LAGOS, Nigeria — Police in Nigeria raided a newspaper office Wednesday after detectives arrested four journalists over the publication of a purported letter from the nation’s former president instructing its current leader to fire government officials.
Police descended on the Abuja office of The Nation newspaper as reporters working there fled onto nearby streets, said the journalists who spoke on condition of anonymity out of fear of being arrested. Officers apparently were searching for material to identify the source that gave the newspaper the alleged letter from former President Olusegun Obasanjo to President Goodluck Jonathan.
Detectives arrested four journalists from the newspaper Tuesday after failing to find the publication’s senior leadership at its Lagos office, a statement from its general editor said.
“The police invasion, apparently meant to decapitate the paper’s leadership and disrupt production of the Wednesday edition, paralyzed work at the newspaper house for many hours and unsettled staff,” read the statement from Kunle Fagbemi, one of those supposedly wanted by the police.
Police officials in Lagos and Abuja could not be reached for comment Wednesday.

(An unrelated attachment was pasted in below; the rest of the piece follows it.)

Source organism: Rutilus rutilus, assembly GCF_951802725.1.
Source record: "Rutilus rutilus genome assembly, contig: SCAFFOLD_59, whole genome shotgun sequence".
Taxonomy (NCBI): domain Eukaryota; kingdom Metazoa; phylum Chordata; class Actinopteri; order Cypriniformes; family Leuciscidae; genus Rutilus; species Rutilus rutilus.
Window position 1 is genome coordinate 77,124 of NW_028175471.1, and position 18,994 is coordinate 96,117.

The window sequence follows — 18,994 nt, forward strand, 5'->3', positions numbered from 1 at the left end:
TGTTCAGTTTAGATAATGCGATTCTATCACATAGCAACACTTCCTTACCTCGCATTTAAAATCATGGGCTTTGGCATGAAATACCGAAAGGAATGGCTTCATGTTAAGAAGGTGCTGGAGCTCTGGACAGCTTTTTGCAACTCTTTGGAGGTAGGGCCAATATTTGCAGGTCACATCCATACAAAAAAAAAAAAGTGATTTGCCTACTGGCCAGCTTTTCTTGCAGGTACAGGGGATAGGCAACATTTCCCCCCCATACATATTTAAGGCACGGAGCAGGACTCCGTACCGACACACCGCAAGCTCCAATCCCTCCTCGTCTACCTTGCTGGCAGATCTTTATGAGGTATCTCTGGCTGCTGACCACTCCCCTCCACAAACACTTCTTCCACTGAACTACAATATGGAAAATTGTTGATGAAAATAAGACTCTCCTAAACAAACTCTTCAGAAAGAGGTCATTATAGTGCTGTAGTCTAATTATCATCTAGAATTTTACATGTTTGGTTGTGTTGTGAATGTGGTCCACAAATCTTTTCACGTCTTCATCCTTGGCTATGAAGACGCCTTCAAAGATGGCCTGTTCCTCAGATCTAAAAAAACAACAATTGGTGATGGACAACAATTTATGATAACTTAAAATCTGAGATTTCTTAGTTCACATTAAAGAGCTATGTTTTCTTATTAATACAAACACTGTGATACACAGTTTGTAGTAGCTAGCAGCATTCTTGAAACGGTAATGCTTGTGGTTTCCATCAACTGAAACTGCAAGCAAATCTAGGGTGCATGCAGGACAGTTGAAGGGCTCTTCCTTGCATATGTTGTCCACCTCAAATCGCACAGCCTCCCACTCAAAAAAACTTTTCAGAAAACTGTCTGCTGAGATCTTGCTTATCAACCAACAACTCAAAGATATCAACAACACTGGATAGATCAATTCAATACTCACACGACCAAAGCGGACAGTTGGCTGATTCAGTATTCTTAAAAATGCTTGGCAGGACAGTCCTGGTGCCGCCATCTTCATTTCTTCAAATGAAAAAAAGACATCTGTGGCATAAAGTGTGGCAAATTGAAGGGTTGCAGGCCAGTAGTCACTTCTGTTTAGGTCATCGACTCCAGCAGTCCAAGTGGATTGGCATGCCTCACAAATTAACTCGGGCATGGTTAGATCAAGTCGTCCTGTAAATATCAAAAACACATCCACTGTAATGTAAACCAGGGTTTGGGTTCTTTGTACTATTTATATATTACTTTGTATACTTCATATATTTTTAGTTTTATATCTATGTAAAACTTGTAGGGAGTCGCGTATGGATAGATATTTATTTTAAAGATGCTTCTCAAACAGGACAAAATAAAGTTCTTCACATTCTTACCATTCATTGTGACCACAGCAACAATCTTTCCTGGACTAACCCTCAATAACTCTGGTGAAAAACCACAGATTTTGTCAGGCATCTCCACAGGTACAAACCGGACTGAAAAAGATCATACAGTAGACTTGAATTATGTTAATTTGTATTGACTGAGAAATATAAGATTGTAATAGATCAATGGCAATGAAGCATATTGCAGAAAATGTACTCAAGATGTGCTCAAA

The small daily newspaper, one of many publishing in Nigeria’s unruly and outspoken free press, blamed the harassment on an Oct. 4 front page story about the letter. The newspaper alleged the letter outlined Obasanjo’s desire for Jonathan to replace the leaders of the Petroleum Technology Development Fund and four other agencies with his own candidates.
The letter has hit a nerve in Nigerian politics, as it recommends replacing leaders from the Muslim north as opposed to the country’s Christian south, where Jonathan and Obasanjo come from. Some also view Jonathan as beholden to Obasanjo’s interests, so the letter raises new concerns about Jonathan’s independence as a leader.
Obasanjo denied the authenticity of the letter and threatened legal action, but the newspaper said it stood by its story.
Attacks against journalists remain common in Nigeria, a country of 150 million where corruption pervades government and business. Reporters found themselves routinely targeted during military rule of Africa’s most populous nation as well, though 12 years of democracy in the nation have enshrined a belief, if not an absolute right, to free speech.
However, many reporters accept cash payments from interview subjects or “brown envelope” bribes slipped into briefing materials at news conferences. Major politicians also finance newspapers to influence their coverage.
Mohammed Garba, president of the Nigeria Union of Journalists, described the arrests and raids Wednesday as a means to silence journalists who uncover unflattering facts in a nation pervaded by backroom deals.
“We condemned the act and we feel it is wrong for government or the security agencies to launch an attack on the press,” Garba told the AP. “If our colleagues have committed any offense, there is a court of law. We expect that they would take them to court and the issue can be squarely addressed by the courts.”